By: Andrew Koerner – Alumnus, Class of 2015
With a 68-67 overtime victory over Virginia Commonwealth University this past Saturday, the University of Dayton men’s basketball team clinched a share of the Atlantic-10 regular season title as well as the No. 1 seed in the A-10 tournament. Although the championship was not won outright, the Flyers should be, and I’m sure they are, very proud to have accomplished the goal they set out. I believe I can speak for a good portion of Flyer Nation when I say that we, the fans, expected greatness this season. Additionally, with an advantage like UD Arena, it’s hard not to expect this every season.
I’ve noticed some interesting things during Flyers’ games this season. First of all, at times it seemed the Flyers played better on the road, even in venues where the fans traditionally go insane cheering. I actually first noticed this last season, when the Flyers upset No. 22 VCU on the road and displayed a lot of the same grit they did last Saturday against the Rams. For the first half of the game at St. Bonaventure this season, the Flyers drubbed the Bonnies to a tune of 45-18. However, when the Bonnies came to UD arena a few weeks ago, the Flyers had no answer and lost 79-72 snapping a 20-game home conference winning streak.
Additionally, the Flyers lost two other home games. Half of the Flyers’ losses this season were at home. This is somewhat unfamiliar territory. The Flyers’ last loss of the season was at home against the University of Rhode Island, their third loss in four games. After URI made three straight three-pointers, the fans around me in section 204 became disengaged with 37 minutes left in the game. This was my first time attending a game as a non-student (although I probably could’ve walked down to the student section and joined since this game was over break). For these reasons—the recent loses and poor performances, the students’ break and the quick start by Rhode Island- the arena was understandably quiet.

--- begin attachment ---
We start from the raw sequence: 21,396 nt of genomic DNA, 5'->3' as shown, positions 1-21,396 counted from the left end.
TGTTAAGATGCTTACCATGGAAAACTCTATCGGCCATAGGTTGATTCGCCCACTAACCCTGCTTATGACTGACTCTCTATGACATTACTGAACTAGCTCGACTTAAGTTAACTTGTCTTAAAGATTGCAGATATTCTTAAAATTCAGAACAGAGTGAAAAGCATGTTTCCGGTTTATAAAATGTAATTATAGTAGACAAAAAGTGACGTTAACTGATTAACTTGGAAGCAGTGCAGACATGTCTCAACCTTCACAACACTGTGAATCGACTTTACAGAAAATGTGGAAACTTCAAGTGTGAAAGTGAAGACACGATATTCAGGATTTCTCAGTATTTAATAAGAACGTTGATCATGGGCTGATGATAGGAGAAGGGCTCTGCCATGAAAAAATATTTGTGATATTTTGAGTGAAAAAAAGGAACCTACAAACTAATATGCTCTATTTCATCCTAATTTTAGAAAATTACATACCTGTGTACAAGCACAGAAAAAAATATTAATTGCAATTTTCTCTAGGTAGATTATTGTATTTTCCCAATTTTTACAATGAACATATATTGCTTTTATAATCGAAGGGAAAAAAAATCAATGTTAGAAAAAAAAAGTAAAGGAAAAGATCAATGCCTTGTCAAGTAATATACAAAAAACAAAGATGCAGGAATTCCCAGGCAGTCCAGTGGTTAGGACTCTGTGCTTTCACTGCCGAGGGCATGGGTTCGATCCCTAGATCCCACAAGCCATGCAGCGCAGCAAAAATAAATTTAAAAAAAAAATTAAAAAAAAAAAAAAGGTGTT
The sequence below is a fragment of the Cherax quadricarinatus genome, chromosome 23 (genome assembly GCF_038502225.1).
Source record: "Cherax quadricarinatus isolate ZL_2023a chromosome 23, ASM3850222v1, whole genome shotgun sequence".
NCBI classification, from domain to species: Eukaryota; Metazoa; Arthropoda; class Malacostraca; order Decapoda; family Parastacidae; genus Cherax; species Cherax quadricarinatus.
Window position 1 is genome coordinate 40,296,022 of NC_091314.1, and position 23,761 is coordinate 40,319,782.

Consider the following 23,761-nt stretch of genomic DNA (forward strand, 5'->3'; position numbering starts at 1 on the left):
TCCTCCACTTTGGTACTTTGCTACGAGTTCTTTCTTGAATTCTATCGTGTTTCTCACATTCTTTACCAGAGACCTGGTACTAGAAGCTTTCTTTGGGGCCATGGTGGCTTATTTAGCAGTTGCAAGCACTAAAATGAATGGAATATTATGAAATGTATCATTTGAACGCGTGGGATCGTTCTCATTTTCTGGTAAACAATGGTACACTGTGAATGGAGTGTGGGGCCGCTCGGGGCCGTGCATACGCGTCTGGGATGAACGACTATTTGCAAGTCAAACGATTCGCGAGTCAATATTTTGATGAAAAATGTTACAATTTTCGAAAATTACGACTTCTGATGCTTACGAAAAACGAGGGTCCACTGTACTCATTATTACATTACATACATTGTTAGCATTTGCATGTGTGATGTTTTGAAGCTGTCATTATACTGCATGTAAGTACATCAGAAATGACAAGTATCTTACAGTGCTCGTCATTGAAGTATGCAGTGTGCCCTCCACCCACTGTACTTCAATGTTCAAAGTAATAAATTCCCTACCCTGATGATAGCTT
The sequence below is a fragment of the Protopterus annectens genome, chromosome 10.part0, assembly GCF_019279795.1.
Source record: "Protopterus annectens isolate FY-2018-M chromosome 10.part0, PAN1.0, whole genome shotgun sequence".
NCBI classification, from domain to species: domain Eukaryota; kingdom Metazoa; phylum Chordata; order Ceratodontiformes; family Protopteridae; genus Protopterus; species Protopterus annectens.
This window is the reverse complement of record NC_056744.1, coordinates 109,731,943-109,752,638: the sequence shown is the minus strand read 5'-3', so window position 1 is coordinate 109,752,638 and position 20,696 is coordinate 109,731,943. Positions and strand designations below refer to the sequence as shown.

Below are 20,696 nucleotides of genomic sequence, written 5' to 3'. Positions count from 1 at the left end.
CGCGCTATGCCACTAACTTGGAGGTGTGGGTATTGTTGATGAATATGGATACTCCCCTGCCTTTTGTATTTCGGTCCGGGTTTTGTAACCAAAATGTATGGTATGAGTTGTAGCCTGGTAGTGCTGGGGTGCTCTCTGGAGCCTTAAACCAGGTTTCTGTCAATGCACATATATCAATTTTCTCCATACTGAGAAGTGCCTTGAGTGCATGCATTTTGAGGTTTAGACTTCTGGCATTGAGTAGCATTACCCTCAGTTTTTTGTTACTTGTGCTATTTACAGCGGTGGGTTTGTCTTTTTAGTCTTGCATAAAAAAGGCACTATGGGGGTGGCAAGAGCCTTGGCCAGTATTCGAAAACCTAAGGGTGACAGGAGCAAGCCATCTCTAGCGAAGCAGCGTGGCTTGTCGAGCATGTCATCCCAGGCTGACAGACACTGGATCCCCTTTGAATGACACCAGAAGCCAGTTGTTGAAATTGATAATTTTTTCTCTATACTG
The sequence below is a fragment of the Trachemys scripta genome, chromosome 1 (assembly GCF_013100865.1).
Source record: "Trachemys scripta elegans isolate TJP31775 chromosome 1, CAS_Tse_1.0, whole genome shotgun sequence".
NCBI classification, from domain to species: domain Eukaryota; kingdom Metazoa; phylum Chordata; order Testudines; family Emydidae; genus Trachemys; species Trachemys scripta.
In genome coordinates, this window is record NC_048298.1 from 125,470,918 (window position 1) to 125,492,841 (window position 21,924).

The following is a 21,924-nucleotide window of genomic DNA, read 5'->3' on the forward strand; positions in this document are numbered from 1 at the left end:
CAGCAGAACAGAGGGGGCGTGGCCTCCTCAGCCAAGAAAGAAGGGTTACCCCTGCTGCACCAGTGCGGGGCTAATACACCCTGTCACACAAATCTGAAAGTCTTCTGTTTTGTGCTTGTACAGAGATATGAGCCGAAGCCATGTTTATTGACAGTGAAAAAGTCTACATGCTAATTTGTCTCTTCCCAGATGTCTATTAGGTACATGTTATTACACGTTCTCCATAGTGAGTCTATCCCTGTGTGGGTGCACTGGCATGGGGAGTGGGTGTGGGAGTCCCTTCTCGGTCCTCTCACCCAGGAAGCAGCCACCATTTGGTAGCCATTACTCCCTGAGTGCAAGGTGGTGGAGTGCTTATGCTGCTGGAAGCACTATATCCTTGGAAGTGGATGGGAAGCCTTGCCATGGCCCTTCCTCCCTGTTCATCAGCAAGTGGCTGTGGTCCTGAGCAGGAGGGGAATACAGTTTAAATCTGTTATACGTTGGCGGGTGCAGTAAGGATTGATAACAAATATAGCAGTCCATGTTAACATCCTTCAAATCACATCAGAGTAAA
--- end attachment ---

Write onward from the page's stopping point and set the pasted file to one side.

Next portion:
To me, there is no excuse for this. I’ve attended many games over Christmas breaks during my time in college, and the Flyers actually won all of the games I attended for a two and a half year stretch. They weren’t all in front of a sellout crowd, but they sure felt like it to me.
Winning so many games can make a team soft and what has been reported numerous times is that losing streaks can wane your confidence. What I observed during the Rhode Island game was not only a basketball team struggling with confidence, but a community of fans struggling with confidence as well.
The “Dayton Sixth” mantra rings true in so many ways—the crowd really does help this team perform on a higher level. Archie seemed to know this before even setting foot on campus. For this team to succeed and pull out wins during games when they’re fighting mental and physical fatigue and some kid you’ve never heard of on the opposing team is shooting lights out, the fans at UD Arena need to cheer as loudly and passionately as they do when the team is firing on all cylinders.
I understand when I turn 50 someday I will probably not be screaming and jumping as much as I did as a student, but what I saw during the Rhode Island game was pathetic. I can’t tell Archie how to coach his team, but I can certainly tell the fans they need to at least CLAP when we score or make a play on defense. You don’t have to yell until your lungs give out like I do, but as long as the “Dayton Sixth” mantra is in place, you have to stick with the team and do basic things like stand up when Charles Cooke is at half court raising his arms asking for noise. The Flyers actually started to make big plays on defense once a mass exodus of people started to head for the doors with 15 minutes left. Eventually, Dayton cut URI’s lead to six.
Hopefully, that game was a rare experience. I’ve met several people around UD who refer to those who won’t stand during games as “the sweaters” for obvious reasons. My fellow Flyers, when you reach alumni status, and maybe even season-ticket-holder status, do not forget where you came from: the raucous, passionate fan base that is the Red Scare and you are just as much a part of the team as the players are. If we can do that, there’s no reason to think there won’t be more championships down the road. And when you get to be that age, I ask you not to wear a sweater but a jersey.